The SACP took a similar line. “The SACP welcomes the commendable progress that is benefitting millions of our people as a result of our hard-won April 1994 democratic breakthrough,” it said in a statement.
On Wednesday, 7 February, Presidency spokesperson Vincent Magwenya set the tone in a briefing, saying an election date announcement would not overshadow the presidential speech.
“This State of the Nation Address is different and unique in so many ways … It is important that it is allowed its own expression, and that South Africans can take out of it the celebratory element of it…
“It is important that you allow these key elements to be expressed as much as possible without adding other issues.” An election date would be announced within 15 days of Sona, Magwenya added.
To underscore the success, progress and achievement messaging, just before Sona the Presidency released its five-year review.
“We have come a long way in the last five years. We have built on the achievements of the last 25 years and we have taken decisive steps to deal with difficult challenges,” read the foreword.
On Thursday, the ANC followed tack, talking “significant progress”, “dramatically improved access” and such.
“[Sona] is expected to reflect on the gains we have made as a nation as well as affirm our determination to defend our democracy from opportunistic elements that are set on undermining the unstoppable programme of transformation,” the ANC said in a statement.
Sona was the first state event that provided an electioneering platform; the 30th anniversary of the 1994 democratic transition vote on 27 April is another. Both take place against the backdrop of election polls showing the ANC losing its majority, nationally and possibly also in provinces such as Gauteng and KwaZulu-Natal.
Just days before Sona, an Ipsos poll put the ANC at 38.5%, the EFF at 18.6% and the DA at 17.3%. A survey by David Everatt, a professor of urban governance at Wits University, for Change Starts Now, headed by ex-businessman Roger Jardine, showed the ANC stood at 42%, the DA at 19% and the EFF at 16%.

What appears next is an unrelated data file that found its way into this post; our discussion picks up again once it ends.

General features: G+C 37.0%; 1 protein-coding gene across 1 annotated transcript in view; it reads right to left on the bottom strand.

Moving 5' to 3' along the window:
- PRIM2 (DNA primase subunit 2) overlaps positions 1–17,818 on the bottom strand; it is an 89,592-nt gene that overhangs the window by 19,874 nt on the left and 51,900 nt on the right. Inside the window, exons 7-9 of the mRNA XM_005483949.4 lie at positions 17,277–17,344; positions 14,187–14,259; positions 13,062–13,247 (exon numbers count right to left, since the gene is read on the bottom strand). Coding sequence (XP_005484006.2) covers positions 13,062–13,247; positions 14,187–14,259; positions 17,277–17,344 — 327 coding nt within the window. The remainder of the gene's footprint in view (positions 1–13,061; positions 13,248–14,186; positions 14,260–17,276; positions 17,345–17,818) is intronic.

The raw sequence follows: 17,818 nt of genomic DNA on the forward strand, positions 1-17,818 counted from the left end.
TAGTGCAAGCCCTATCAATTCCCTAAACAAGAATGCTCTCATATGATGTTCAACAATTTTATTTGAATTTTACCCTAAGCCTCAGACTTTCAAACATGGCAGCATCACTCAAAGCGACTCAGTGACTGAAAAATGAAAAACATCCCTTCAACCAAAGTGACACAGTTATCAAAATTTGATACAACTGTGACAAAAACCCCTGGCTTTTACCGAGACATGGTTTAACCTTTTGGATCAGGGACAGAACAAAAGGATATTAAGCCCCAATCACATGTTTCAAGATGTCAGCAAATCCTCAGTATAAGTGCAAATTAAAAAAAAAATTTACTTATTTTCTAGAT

The ANC maintains it will score a “decisive victory”. Or, as Ramaphosa, the party president, told the January 8 Statement rally: “When they look at us and say the ANC is finished, when they look at us and say we are going to get less than 50%, that is said by people who don’t know us, who don’t know the ANC.”
From Saturday, the election manifesto launch season gets under way in earnest with the EFF’s manifesto launch. Back in the House from Tuesday, the Sona debate unfolds – expect politicians to dig down in the trench lines of the contested 2024 elections.
Outside the House and debates, South African lives tick on amid rising food, transport and electricity costs, crime and violence that in 2023 killed 75 people daily, according to the police’s own stats, and the meandering queues at government delivery offices such as Home Affairs, which, often offline, are unable to issue vital documents such as IDs and birth certificates.
Who delivers Sona after the elections is up to voters. DM
This story first appeared in our weekly Daily Maverick 168 newspaper, which is available countrywide for R29.